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News : International Last Updated: Feb 19, 2013 - 11:20 AM


Markets: AIB chief promises more Irish mortgage restructuring; Danone to cut 900 jobs
By Finfacts Team
Feb 19, 2013 - 11:16 AM

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Bloomberg reports that Allied Irish Banks Plc, the state- owned recipient of a €21bn bailout, is easing terms on 2,000 mortgages a month, aiming to clean up its troubled loan book in time to woo new investors by 2014.

AIB Group: AIB to work through all arrears in 2013, anticipates profits in 2014; Eamonn Hughes of Goodbody adds - -"Reports this morning pick up on comments from the AIB CEO on mortgages arrears and profit targets. AIB is to contact all 33,000 customers in arrears by the summer with a view to agreeing revised payments by year end. The CEO does not rule out write-offs in some instances when the bank evaluates sustainable debt levels. To date, the main approach for dealing with problematic loans has been to split mortgages or hive off a portion of a loan that has repayments on hold. AIB had previously flagged it would tackle 2,000 mortgages a month prior to tackling its most troublesome mortgages thereafter.

Elsewhere, the CEO has indicated that his primary target is to return the bank to profitability by 2014. That will allow it to engage materially with potential equity investors. Margins will be key and whilst they contracted in H112, they appear to have expanded towards the end of 2012. On the upcoming stress tests, AIB doesn’t expect another call on capital but has a preference for postponing the tests to 2014 so banks can focus on resolving bad loans in the current year.

The AIB CEO has previously flagged his primary objective of returning to profitability by 2014, though we still envisage the bank making a €0.3bn loss next year before returning to profits in 2015. However, we would broadly concur with margins having stabilised in H212 and improving thereafter. We welcome the developments on tackling mortgage arrears, where we expect provisions to continue to sequentially improve this year."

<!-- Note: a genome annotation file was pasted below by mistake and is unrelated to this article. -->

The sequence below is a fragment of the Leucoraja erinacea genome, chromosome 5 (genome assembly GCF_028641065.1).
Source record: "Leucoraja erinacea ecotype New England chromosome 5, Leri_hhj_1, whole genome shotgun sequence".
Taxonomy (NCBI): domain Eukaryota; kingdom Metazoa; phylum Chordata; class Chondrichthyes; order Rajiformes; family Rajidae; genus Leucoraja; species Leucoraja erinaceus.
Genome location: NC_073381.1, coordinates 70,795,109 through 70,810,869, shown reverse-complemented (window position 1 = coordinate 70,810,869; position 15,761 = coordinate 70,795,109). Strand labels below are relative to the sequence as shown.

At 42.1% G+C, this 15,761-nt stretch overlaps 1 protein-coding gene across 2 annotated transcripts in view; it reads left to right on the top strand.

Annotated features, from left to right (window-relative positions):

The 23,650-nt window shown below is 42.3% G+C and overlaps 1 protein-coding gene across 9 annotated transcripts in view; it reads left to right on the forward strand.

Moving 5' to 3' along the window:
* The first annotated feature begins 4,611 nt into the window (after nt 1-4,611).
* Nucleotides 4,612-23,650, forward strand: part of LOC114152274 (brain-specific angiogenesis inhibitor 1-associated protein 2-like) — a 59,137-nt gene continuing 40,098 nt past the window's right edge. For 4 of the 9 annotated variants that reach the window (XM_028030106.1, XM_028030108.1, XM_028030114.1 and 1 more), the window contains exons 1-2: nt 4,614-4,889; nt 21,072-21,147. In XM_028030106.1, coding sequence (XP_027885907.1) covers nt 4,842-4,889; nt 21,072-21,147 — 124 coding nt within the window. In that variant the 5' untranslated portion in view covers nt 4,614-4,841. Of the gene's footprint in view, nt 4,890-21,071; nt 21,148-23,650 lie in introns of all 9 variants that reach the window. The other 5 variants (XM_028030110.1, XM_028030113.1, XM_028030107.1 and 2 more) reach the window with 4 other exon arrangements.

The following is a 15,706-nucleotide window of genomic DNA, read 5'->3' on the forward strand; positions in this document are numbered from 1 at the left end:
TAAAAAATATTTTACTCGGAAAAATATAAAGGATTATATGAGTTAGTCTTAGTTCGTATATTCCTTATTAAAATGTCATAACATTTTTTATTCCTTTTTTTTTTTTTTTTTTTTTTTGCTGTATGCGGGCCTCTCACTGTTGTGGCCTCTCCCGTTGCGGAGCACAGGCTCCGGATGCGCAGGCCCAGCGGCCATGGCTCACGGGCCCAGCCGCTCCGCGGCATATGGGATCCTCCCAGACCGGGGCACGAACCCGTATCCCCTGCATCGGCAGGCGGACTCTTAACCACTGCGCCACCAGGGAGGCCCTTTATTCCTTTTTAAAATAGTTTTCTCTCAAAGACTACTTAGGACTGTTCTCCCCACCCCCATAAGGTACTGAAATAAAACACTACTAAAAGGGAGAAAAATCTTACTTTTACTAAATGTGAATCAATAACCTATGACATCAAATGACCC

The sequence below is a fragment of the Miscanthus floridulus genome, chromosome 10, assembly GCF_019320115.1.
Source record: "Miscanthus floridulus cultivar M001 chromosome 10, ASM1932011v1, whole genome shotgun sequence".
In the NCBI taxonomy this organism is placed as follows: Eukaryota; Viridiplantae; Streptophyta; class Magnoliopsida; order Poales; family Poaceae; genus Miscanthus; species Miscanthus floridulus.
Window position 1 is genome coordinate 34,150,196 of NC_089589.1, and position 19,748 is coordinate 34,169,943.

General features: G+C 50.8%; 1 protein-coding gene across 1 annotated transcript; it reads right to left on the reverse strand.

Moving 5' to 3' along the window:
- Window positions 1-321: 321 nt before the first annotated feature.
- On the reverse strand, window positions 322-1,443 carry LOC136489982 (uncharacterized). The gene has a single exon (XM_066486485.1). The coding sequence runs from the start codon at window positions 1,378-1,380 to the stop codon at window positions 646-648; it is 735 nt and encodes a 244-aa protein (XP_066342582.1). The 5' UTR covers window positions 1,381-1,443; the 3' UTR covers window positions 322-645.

Danone, the Activia, Evian and Belinda French food and beverages group, reported today that revenues grew by 5.4% in 2012 but fell in Europe.

It said revenues are under stress in Europe where the company said it will cut 900 jobs in 26 European countries.

Danone said it had expanded in Latin America and Asia this year European sales were down 3% in 2012 and operating income fell 10%. The company also reported sharply higher tax bills, especially in France.

Justin Doyle, Investec Bank Ireland, said today:

  • "Global markets were in consolidation mode yesterday following an uneventful G20 meeting over the weekend and a US holiday yesterday;
  • The only real mover in the FX space overnight was the JPY, as has been the norm over the past few weeks. Japanese finance minister Aso told a news conference last night that Japan had “no intention of buying foreign bonds through funds” which proceeded to push the JPY nearly 1% off its lows against the USD earlier yesterday morning;
  • It also now appears that the much anticipated unveiling of the new BoJ governor and deputy governor will also happen after PM Abe’s US visit later this week. Markets were expecting this announcement before his US visit;
  • ECB President Draghi delivered a speech to European lawmakers yesterday where he reiterated his point that the ECB will monitor the value of the euro through its impact on price stability;
  • The ECB foot soldiers were also out in force with governing council member Nowotny trying to downplay the stronger Euro by saying the 'exchange rate is moving in a range we have had before. We have had no special developments.';
  • Then oddly enough he alluded to the JPY by stating “There is a euro appreciation against the yen but not to a dramatic extent". The euro has appreciated by just over 35% against the yen in a little over 6 months, no drama there then. I think Mr. Nowotny may need a refresher course in foreign exchange."